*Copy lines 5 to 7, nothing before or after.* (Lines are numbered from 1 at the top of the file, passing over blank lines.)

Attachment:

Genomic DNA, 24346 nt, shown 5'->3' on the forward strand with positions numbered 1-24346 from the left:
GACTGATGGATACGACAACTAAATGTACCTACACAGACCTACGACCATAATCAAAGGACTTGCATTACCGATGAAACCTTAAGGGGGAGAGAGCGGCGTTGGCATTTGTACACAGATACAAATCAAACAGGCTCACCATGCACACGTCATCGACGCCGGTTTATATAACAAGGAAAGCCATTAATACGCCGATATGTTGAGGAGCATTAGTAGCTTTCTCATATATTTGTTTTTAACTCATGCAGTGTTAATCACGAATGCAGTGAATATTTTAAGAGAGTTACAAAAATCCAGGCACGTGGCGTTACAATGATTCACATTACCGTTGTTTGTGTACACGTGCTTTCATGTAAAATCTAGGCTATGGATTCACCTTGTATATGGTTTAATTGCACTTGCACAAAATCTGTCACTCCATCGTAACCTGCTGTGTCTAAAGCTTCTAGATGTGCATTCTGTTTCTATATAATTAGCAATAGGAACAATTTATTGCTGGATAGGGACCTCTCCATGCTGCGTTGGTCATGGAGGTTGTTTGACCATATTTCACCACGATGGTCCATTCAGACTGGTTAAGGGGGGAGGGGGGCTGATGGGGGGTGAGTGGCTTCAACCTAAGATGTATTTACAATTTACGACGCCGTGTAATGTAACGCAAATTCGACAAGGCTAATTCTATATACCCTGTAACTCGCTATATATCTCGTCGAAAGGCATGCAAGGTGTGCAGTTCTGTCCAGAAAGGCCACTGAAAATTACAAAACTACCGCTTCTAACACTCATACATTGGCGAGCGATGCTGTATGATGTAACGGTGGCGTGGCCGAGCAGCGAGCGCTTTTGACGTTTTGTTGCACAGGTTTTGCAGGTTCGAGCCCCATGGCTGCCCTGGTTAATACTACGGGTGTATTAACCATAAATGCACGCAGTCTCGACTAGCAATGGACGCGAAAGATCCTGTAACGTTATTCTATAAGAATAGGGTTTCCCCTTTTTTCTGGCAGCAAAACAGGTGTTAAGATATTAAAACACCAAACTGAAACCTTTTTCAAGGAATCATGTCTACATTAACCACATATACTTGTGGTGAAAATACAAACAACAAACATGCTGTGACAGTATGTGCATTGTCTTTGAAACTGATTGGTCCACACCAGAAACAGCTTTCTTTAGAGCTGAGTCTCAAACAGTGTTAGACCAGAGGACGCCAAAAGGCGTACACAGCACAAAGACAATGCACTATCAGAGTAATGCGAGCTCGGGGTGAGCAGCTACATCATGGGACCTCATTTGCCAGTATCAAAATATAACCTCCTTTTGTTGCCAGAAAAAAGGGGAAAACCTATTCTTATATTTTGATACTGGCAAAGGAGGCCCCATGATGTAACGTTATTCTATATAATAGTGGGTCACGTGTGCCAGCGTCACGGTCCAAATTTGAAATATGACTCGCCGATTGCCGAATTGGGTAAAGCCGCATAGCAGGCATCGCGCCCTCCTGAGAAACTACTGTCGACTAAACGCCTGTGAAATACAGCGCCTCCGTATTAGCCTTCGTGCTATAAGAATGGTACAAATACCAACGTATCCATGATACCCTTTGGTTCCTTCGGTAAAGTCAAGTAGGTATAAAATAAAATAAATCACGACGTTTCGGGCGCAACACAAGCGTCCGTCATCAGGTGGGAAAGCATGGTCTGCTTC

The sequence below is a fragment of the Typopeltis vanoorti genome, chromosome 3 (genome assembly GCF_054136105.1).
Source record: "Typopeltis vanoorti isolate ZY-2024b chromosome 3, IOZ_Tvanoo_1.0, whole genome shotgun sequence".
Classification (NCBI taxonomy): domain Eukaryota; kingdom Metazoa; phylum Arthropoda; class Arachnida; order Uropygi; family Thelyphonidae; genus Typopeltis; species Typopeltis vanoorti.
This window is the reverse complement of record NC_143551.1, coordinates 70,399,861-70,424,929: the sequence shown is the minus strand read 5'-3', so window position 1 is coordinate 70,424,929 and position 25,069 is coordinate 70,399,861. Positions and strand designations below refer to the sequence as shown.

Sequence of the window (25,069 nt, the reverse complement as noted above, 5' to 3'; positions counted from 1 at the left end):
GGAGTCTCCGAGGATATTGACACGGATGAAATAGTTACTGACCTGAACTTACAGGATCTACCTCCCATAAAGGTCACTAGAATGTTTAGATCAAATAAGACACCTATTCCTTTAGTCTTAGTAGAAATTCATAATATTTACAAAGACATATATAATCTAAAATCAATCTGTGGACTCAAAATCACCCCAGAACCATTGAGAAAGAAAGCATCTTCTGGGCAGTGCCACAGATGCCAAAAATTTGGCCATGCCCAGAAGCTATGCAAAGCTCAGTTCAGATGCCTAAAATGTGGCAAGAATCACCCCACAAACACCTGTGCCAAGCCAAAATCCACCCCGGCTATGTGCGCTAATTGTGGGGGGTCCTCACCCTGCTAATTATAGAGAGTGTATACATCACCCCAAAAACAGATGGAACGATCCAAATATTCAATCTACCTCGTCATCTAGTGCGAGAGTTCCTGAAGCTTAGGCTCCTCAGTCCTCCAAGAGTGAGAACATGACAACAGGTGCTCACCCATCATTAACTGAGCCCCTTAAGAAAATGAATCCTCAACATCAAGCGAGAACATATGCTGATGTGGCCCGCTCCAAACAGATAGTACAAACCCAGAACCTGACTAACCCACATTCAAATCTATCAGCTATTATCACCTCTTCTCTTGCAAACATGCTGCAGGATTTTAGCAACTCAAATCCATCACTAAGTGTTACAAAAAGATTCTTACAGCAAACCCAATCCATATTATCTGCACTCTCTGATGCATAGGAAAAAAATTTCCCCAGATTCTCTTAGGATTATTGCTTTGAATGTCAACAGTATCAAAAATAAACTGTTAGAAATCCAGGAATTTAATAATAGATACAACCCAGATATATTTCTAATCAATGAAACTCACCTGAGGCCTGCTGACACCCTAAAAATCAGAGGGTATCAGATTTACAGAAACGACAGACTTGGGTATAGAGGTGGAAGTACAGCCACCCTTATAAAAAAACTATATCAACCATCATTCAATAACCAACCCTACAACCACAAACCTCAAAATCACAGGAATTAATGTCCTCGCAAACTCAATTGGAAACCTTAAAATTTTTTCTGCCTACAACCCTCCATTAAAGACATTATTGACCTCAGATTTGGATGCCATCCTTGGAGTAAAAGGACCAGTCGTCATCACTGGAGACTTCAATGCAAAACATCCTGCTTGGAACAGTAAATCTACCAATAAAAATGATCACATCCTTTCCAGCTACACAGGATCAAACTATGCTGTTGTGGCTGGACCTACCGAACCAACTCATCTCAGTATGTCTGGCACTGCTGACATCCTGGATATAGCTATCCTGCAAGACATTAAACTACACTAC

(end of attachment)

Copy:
Classification (NCBI taxonomy): domain Eukaryota; kingdom Metazoa; phylum Arthropoda; class Arachnida; order Uropygi; family Thelyphonidae; genus Typopeltis; species Typopeltis vanoorti.
This window is the reverse complement of record NC_143551.1, coordinates 70,399,861-70,424,929: the sequence shown is the minus strand read 5'-3', so window position 1 is coordinate 70,424,929 and position 25,069 is coordinate 70,399,861. Positions and strand designations below refer to the sequence as shown.

Sequence of the window (25,069 nt, the reverse complement as noted above, 5' to 3'; positions counted from 1 at the left end):